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Signa Vitae

Journal of Intensive Care and Emergency Medicine

Well, here’s another nice mess you’ve gotten me into!

Abstract

Studies in the early 2000s suggested that the introduction of flow or cardiac output monitoring could improve outcome in major surgery, especially in high-risk patients. This led the National Institute of Health and Care Excellence (NICE) in the UK to issue guidance in 2011 recommending the use of the Deltex Cardio Q Doppler flow monitor in these patients both to improve outcome and also reduce costs. This advice was subsequently extended to include all “flow monitors” in 2012. However, recent systematic reviews and major randomized controlled trials have failed to confirm the benefits of adding “flow” to conventional monitoring in the perioperative period. This paper examines physiological and methodological reasons behind this failure and introduces an alternative management strategy in high risk patients which incorporates cardiac output monitoring alongside the additional monitoring of cortical suppression and cerebral and tissue oxygenation.

Key words: multi-modal monitoring, cardiac output monitoring, depth of anaesthesia monitoring, cerebral oxygenation,venodilation

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Multimodal monitoring (MMM) in the perioperative period

Abstract

Routine anaesthesia monitoring until the mid-1980s often consisted of just a finger on the pulse, primitive ECG and intermittent blood pressure (MAP) measurement using a cuff and aneroid gauge or mechanical oscillotonometer. Then in quick succession an explosion of new monitors was introduced including pulse oximetry (SpO2), end tidal carbon dioxide (EtCO2) and anaesthetic agent monitoring as well as automated non-invasive blood pressure (NIBP) machines. These were all routinely in place in many hospitals by the late 1980’s, but then progress came to a halt with no advances in routine anaesthetic monitoring for over 25 years.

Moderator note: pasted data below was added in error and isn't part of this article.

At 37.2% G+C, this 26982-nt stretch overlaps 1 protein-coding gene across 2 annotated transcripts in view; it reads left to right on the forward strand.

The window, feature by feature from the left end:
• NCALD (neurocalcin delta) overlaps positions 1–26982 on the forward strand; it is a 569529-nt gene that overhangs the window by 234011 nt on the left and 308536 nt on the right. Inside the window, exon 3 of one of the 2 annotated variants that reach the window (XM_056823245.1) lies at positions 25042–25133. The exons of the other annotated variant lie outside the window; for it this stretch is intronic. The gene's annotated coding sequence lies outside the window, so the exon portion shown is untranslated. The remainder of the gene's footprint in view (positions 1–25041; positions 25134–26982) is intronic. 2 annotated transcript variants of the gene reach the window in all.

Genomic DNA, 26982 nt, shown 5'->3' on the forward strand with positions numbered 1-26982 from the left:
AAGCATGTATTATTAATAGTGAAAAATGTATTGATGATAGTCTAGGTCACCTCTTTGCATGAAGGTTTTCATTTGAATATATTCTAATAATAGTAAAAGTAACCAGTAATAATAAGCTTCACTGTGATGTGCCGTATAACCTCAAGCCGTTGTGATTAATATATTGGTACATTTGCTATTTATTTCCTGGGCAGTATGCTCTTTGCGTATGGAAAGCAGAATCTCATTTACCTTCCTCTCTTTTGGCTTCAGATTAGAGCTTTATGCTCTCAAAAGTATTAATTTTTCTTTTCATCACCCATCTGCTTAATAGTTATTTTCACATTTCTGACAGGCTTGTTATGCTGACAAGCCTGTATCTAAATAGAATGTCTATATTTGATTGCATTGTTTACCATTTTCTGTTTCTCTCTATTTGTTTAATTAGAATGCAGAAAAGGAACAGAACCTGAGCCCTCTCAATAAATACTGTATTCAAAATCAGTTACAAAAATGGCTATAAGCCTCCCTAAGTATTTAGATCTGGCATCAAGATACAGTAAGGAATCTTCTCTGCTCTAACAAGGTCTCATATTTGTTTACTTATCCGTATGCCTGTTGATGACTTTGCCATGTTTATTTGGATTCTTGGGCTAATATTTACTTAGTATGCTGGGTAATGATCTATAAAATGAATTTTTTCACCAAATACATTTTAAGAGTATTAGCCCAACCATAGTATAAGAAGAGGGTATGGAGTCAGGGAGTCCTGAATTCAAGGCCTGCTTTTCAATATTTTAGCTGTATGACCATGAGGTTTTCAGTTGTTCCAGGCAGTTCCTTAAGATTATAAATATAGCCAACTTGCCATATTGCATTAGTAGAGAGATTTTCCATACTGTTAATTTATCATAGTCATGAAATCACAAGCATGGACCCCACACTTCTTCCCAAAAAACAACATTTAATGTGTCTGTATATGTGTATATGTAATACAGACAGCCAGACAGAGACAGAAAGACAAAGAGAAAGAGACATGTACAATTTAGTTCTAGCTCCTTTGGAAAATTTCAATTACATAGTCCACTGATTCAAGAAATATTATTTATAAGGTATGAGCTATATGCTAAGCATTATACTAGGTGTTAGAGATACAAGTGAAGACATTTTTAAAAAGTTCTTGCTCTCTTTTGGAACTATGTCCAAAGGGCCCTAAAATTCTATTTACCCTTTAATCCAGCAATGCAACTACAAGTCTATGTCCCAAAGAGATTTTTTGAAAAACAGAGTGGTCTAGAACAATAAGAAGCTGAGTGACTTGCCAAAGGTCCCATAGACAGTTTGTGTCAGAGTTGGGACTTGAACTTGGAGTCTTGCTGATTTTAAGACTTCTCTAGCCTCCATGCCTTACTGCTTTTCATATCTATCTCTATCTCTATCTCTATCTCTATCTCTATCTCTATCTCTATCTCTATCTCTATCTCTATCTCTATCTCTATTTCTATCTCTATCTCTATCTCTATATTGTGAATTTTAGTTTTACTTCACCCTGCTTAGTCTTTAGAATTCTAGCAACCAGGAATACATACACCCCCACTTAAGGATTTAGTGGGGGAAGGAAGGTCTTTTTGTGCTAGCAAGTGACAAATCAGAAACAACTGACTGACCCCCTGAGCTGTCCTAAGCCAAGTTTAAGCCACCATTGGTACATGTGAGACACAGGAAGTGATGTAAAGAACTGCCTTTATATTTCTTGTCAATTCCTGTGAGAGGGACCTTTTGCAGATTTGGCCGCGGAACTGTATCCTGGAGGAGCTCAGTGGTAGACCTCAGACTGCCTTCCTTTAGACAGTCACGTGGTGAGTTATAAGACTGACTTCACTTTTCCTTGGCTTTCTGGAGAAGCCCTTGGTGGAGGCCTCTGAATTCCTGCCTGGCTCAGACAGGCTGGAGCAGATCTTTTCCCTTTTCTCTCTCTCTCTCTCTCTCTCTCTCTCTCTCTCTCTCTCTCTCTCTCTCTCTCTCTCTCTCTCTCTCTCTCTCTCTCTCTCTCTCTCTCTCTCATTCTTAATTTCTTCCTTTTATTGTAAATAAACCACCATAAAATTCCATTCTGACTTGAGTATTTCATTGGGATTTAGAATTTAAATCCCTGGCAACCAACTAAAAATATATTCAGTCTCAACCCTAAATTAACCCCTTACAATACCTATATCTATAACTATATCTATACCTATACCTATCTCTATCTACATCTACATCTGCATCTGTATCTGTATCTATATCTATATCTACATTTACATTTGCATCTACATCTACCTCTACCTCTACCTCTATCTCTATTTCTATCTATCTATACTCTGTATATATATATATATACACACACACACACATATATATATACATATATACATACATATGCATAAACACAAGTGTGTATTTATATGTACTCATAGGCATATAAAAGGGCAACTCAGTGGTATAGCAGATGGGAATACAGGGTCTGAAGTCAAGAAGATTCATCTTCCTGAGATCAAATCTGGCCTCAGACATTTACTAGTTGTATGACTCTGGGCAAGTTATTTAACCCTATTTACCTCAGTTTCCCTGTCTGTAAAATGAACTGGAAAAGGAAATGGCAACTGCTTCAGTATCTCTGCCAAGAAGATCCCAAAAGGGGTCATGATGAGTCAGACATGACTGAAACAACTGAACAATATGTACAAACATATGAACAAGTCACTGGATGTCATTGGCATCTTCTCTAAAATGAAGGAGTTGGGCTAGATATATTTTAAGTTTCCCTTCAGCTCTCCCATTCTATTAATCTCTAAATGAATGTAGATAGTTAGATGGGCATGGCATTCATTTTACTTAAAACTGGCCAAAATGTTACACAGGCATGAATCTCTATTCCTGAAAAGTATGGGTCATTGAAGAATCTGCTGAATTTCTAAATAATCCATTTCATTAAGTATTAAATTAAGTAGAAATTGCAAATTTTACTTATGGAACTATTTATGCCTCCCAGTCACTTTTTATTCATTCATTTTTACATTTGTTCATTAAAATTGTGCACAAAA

This paper concentrates on three classes of non- or minimally invasive monitors which have become additionally available in the last 10 to 15 years and if used in combination their potential impact on improving outcome following surgery in high risk patients:

  1. Monitors which calculate stroke volume (SV, and thus cardiac output, CO) from a standard radial arterial line (e.g. LiDCO, UK), oesophageal probe (Deltex, UK), ECG pads or even from the finger
  2. Monitors which assess the degree of cortical suppression (e.g. BIS, Medtronic, USA) produced by anaesthetics thus potentially allowing the administrator to “fine tune” anaesthesia for individual patients
  3. Monitors which assess tissue oxygenation, usually of the brain (e.g. Invos, Medtronic, USA)

If used together they provide complementary information which should improve perioperative haemodynamic management and outcome and form part of a multi-modal monitoring (MMM) strategy which is the subject of this article.

Key words: cardiac output, minimally invasive, tissue oxygenation, depth of anaesthesia, multi-modal monitoring

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